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A Fatal Inversion
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About the Author

Barbara Vine was the pen-name of Ruth Rendell, and Viking published all of her books under that name. Rendell was an exceptional crime writer, with worldwide sales of approximately 20 million copies, and regular Sunday Times bestsellers. Rendell won numerous awards, including the Crime Writers' Association Gold Dagger for 1976's best crime novel with A Demon in My View, a Gold Dagger award for Live Flesh in 1986, and the Sunday Times Literary Award in 1990. In 2013 she was awarded the Crime Writers' Association Cartier Diamond Dagger for sustained excellence in crime writing. In 1996 she was awarded the CBE and in 1997 became a Life Peer. Ruth Rendell died in May 2015.

Reviews

Vine is the pseudonym of noted mystery author Ruth Rendell, and this second Vine novel repeats the quality we've come to expect from this master writer. The story centers around a house and its young owner, 19-year-old Adam. When we meet Adam, however, he is ten years older, unhappily married and the devoted, obsessive father of a baby girl. Adam learns that two skeletons have been found at the house, which he had sold shortly after inheriting it. Slowly, Vine reveals the events of Adam's first summer in the house and what Adam and his friends did ten years before. We share Adam's anxiety as the police try to determine who the bodies are. The suspense is double-sidedwhat happened and why, and how will Adam deal with whatever materializes. There is a nifty surprise at the end, and Vine strings us (and Adam) along with consummate skill. Louise A. Merriam, L.E. Phillips Memorial P.L, Eau Claire, Wis .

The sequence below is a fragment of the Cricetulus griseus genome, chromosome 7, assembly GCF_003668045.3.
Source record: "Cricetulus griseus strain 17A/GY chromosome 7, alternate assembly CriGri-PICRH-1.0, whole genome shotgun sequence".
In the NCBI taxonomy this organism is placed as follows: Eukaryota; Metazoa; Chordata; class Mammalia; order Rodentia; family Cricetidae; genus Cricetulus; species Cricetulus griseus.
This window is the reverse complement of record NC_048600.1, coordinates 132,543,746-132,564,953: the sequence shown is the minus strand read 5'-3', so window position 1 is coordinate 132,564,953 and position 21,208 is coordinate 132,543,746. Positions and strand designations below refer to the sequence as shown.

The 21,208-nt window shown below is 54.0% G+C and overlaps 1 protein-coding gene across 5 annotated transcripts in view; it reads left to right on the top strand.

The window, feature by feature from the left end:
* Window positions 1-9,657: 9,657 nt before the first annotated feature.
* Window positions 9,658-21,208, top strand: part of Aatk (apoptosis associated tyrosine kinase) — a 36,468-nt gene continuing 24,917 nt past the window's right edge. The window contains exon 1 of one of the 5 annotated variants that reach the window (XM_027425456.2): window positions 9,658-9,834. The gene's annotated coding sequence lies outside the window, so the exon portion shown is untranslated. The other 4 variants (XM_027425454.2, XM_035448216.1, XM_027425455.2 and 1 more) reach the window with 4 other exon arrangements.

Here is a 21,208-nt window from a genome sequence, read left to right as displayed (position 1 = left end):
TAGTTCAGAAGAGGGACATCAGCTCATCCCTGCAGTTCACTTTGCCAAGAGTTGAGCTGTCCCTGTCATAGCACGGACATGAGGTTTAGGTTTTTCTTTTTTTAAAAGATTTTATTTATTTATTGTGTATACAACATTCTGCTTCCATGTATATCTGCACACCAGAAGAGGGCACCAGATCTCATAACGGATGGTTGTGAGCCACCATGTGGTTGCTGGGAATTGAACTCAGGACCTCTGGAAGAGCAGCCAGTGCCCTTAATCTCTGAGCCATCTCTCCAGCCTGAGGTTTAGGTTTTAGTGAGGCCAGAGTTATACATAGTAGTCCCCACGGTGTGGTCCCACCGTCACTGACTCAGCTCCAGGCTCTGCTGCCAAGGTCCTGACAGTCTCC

A Dark-Adapted Eyefirst novel under the pseudonym Barbara Vine by the British author Ruth Rendellwon the MBA Edgar. This is the second, a mystery like all her works, transcending the genre. Evoked in beautifully ambient writing, the setting is a rural estate, Wyvis Hall, which Adam Verne-Smith inherits at age 19. Inverting the word ``someplace,'' Adam names his eden Ecalpemos where he revels through a summer with four companions. The months drift by until a horrible event scatters the lotus eaters, and Adam sells the property. For 10 years, the former friends live secure in the belief that they alone know their terrible secret. Then the present owners of Wyvis Hall dig a grave for their dog in the pet cemetery on the grounds and unearth human remains. Making headlines, the news stuns the Ecalpemos conspirators, long since established as proper London citizens. The author virtually defies one to pause between incidents in the exquisitely controlled developments that peak in a marvel of irony that no reader could foresee. (September)

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